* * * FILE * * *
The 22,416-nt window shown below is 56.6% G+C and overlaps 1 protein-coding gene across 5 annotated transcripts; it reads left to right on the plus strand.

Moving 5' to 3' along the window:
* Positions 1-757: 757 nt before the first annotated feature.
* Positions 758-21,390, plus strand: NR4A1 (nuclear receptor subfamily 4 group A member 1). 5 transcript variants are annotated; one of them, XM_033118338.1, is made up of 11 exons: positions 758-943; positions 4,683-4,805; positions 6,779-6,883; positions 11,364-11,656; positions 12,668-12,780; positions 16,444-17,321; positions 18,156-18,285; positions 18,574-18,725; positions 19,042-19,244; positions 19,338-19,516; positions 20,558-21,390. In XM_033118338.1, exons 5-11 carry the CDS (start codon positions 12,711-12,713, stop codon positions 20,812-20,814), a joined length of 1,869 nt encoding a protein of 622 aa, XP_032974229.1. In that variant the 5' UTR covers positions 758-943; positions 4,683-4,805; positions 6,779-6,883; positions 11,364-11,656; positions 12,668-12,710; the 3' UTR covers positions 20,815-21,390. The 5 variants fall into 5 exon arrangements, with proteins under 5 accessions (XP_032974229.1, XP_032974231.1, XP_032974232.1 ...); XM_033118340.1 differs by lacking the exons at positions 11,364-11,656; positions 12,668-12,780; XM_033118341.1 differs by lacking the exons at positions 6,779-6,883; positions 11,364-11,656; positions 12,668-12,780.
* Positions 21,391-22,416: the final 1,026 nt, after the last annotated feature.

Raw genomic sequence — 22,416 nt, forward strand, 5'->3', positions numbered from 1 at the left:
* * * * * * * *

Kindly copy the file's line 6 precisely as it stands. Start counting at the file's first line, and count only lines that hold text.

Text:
Raw genomic sequence — 22,416 nt, forward strand, 5'->3', positions numbered from 1 at the left: